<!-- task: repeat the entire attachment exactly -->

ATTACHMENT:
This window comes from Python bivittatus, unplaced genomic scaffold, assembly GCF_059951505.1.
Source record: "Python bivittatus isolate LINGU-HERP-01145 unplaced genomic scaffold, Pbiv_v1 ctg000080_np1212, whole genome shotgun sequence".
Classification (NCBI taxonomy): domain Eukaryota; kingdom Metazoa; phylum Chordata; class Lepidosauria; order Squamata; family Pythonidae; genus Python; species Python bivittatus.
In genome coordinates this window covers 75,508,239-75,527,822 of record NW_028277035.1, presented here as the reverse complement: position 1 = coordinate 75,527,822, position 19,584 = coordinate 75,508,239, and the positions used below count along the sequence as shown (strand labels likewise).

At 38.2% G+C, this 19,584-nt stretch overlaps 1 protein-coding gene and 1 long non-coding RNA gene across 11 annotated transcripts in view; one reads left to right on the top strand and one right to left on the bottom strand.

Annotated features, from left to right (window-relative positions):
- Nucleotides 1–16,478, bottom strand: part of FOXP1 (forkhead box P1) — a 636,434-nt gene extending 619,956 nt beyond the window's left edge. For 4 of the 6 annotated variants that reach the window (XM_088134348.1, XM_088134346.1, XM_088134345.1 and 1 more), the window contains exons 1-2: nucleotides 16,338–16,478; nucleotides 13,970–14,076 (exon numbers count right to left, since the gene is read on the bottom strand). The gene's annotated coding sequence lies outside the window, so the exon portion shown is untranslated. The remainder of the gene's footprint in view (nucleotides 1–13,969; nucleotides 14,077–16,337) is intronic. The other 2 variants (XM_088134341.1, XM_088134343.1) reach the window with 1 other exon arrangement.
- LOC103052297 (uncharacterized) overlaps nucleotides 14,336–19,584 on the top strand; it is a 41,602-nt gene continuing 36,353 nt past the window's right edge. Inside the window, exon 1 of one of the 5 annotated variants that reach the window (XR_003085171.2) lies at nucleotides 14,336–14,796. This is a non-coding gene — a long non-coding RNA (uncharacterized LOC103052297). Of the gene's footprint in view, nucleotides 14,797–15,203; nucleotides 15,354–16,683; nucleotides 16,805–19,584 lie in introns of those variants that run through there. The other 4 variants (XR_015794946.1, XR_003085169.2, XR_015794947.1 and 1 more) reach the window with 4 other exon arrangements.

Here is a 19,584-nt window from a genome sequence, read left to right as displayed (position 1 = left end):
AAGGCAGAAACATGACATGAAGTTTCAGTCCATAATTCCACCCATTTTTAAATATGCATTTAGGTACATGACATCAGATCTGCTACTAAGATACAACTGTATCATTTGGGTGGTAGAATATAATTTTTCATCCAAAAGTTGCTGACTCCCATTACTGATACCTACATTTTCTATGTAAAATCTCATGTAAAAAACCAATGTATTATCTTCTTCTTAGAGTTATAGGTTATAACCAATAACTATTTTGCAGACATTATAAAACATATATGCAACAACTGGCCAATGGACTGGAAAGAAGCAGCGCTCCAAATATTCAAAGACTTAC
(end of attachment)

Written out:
This window comes from Python bivittatus, unplaced genomic scaffold, assembly GCF_059951505.1.
Source record: "Python bivittatus isolate LINGU-HERP-01145 unplaced genomic scaffold, Pbiv_v1 ctg000080_np1212, whole genome shotgun sequence".
Classification (NCBI taxonomy): domain Eukaryota; kingdom Metazoa; phylum Chordata; class Lepidosauria; order Squamata; family Pythonidae; genus Python; species Python bivittatus.
In genome coordinates this window covers 75,508,239-75,527,822 of record NW_028277035.1, presented here as the reverse complement: position 1 = coordinate 75,527,822, position 19,584 = coordinate 75,508,239, and the positions used below count along the sequence as shown (strand labels likewise).

At 38.2% G+C, this 19,584-nt stretch overlaps 1 protein-coding gene and 1 long non-coding RNA gene across 11 annotated transcripts in view; one reads left to right on the top strand and one right to left on the bottom strand.

Annotated features, from left to right (window-relative positions):
- Nucleotides 1–16,478, bottom strand: part of FOXP1 (forkhead box P1) — a 636,434-nt gene extending 619,956 nt beyond the window's left edge. For 4 of the 6 annotated variants that reach the window (XM_088134348.1, XM_088134346.1, XM_088134345.1 and 1 more), the window contains exons 1-2: nucleotides 16,338–16,478; nucleotides 13,970–14,076 (exon numbers count right to left, since the gene is read on the bottom strand). The gene's annotated coding sequence lies outside the window, so the exon portion shown is untranslated. The remainder of the gene's footprint in view (nucleotides 1–13,969; nucleotides 14,077–16,337) is intronic. The other 2 variants (XM_088134341.1, XM_088134343.1) reach the window with 1 other exon arrangement.
- LOC103052297 (uncharacterized) overlaps nucleotides 14,336–19,584 on the top strand; it is a 41,602-nt gene continuing 36,353 nt past the window's right edge. Inside the window, exon 1 of one of the 5 annotated variants that reach the window (XR_003085171.2) lies at nucleotides 14,336–14,796. This is a non-coding gene — a long non-coding RNA (uncharacterized LOC103052297). Of the gene's footprint in view, nucleotides 14,797–15,203; nucleotides 15,354–16,683; nucleotides 16,805–19,584 lie in introns of those variants that run through there. The other 4 variants (XR_015794946.1, XR_003085169.2, XR_015794947.1 and 1 more) reach the window with 4 other exon arrangements.

Here is a 19,584-nt window from a genome sequence, read left to right as displayed (position 1 = left end):
AAGGCAGAAACATGACATGAAGTTTCAGTCCATAATTCCACCCATTTTTAAATATGCATTTAGGTACATGACATCAGATCTGCTACTAAGATACAACTGTATCATTTGGGTGGTAGAATATAATTTTTCATCCAAAAGTTGCTGACTCCCATTACTGATACCTACATTTTCTATGTAAAATCTCATGTAAAAAACCAATGTATTATCTTCTTCTTAGAGTTATAGGTTATAACCAATAACTATTTTGCAGACATTATAAAACATATATGCAACAACTGGCCAATGGACTGGAAAGAAGCAGCGCTCCAAATATTCAAAGACTTAC